Record fires ripping through the world’s largest rainforest have been photographed from space, prompting warnings the blaze could dramatically set back efforts to curb climate change.
Often referred to as the planet’s lungs, the Amazon rainforest produces 20 per cent of the Earth’s oxygen. It is considered crucial in the fight to slow global warming, and it is home to millions of species of fauna and flora.
But a surge of fires in several Amazonian states are putting this vital ecosystem at grave risk, with shocking new satellite data showing an 84 per cent increase of fires compared to the same period in 2018.
More than 72,000 fires have raged in Brazil this year, with more than half of those occurring in the Amazon region, says Brazil’s National Institute for Space Research (Inpe).
NASA’s aqua satellite also shows several fires burning in the states of Rondonia, Amazonas, Pará, and Mato Grosso.
Shocking photos and videos shared on social media show giant plumes of smoke rising from the greenery and a pitch-black sky all the way to Sao Paulo on the east coast of Brazil.
It comes just weeks after Brazilian President Jair Bolsonaro sacked the head of the Brazilian space agency amid disputes over its official deforestation satellite data.
— Chen Charts (@ChenCharts) August 21, 2019
The Amazon rainforest has been subjected to a sharp spike in deforestation since Mr Bolsonaro assumed power last year, with the new government making it clear it was eager to open up the region to economic activity.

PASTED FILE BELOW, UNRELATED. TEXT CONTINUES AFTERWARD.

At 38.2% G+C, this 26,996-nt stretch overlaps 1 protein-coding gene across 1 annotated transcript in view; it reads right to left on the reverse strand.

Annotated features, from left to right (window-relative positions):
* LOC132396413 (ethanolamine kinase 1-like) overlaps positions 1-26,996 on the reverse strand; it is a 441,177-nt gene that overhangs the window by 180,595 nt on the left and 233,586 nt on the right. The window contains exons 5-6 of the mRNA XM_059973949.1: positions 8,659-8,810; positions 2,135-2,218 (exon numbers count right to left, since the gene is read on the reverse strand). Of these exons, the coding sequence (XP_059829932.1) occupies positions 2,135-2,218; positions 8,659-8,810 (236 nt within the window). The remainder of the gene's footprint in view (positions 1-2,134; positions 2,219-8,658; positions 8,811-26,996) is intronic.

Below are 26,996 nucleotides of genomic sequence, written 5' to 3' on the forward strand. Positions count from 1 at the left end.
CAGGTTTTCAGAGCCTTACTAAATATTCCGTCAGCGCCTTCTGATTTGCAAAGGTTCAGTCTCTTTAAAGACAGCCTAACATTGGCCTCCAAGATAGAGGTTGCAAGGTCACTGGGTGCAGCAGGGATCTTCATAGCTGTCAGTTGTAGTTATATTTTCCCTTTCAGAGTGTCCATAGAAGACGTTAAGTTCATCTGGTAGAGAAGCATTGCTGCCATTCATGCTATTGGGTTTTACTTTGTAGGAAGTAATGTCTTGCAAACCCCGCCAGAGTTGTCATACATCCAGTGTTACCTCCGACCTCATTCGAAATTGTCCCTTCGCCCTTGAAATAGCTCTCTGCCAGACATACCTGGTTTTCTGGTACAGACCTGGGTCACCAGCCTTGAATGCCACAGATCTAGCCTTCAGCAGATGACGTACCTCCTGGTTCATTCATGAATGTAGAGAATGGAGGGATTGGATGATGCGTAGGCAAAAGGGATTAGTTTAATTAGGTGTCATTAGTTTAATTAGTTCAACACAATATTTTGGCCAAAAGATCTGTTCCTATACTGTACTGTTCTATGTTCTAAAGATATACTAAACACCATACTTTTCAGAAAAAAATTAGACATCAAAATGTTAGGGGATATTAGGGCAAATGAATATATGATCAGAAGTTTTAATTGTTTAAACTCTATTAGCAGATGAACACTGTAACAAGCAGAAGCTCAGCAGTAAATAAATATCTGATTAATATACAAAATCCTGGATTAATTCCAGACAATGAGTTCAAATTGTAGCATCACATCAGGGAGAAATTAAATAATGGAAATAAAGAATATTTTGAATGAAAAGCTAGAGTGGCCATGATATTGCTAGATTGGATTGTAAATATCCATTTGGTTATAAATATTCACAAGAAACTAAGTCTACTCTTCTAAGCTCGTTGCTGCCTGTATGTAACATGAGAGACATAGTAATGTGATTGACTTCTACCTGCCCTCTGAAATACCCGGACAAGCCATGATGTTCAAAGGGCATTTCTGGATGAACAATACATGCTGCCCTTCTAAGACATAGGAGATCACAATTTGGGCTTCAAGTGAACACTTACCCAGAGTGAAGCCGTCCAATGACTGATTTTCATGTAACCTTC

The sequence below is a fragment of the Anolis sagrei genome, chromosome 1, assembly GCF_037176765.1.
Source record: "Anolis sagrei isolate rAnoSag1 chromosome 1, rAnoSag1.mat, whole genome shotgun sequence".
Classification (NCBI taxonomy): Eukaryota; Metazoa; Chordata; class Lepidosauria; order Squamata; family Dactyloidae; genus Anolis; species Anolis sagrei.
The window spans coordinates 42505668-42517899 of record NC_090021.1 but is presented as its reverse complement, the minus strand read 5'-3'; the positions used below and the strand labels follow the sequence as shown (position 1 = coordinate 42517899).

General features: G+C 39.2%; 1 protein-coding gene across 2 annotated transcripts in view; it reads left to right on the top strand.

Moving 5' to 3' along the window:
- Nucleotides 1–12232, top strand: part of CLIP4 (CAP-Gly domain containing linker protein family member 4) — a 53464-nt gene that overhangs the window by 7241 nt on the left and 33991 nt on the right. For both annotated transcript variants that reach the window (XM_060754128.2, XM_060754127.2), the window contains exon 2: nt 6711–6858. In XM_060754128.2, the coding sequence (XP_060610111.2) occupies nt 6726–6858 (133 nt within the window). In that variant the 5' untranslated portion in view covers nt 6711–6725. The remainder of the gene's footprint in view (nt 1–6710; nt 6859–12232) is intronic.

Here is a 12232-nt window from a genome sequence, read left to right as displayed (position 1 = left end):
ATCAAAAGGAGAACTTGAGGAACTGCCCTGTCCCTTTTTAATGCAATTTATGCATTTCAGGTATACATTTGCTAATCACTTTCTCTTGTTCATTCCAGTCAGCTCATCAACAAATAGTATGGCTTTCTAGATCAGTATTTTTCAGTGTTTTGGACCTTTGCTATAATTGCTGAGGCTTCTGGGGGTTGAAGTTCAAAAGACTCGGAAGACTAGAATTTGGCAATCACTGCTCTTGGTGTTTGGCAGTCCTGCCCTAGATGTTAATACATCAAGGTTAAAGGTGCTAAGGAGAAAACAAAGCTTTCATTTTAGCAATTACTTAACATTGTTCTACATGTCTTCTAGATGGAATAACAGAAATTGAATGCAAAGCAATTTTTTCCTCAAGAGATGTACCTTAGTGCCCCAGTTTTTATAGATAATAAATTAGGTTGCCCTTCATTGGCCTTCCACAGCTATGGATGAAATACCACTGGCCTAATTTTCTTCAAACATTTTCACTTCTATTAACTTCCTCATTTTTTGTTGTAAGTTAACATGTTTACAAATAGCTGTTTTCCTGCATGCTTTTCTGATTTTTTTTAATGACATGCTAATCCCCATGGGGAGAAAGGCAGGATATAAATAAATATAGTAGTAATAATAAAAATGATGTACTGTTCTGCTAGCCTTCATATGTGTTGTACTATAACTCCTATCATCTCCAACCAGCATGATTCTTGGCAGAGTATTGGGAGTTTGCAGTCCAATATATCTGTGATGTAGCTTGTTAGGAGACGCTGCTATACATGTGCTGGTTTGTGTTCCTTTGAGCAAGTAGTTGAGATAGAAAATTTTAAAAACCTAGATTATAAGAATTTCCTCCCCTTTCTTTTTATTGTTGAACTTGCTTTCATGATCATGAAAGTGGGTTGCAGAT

Some local newspapers say the government’s weaker enforcement around deforestation has emboldened farmers to clear more and more land for crop fields and cattle ranches.
— John Gibbons (@think_or_swim) August 21, 2019
In an attempt to deflect worldwide condemnation for failing to protect the rainforest, Mr Bolsonaro has hit out at environmental groups who he says started the fires on purpose to embarrass his government.
“On the question of burning in the Amazon, which in my opinion may have been initiated by NGOs because they lost money, what is the intention? To bring problems to Brazil,” Mr Bolsonaro told a steel industry congress in Brazil.
“We took money away from the NGOs… they are now feeling the pinch from the lack of funding.
“So, maybe the NGO types are conducting these criminal acts in order to generate negative attention against me and against the Brazilian government. This is the war we are facing.”
The president was unable to name the NGOs involved, nor could he provide any evidence of foul play.
— WWF UK (@wwf_uk) August 21, 2019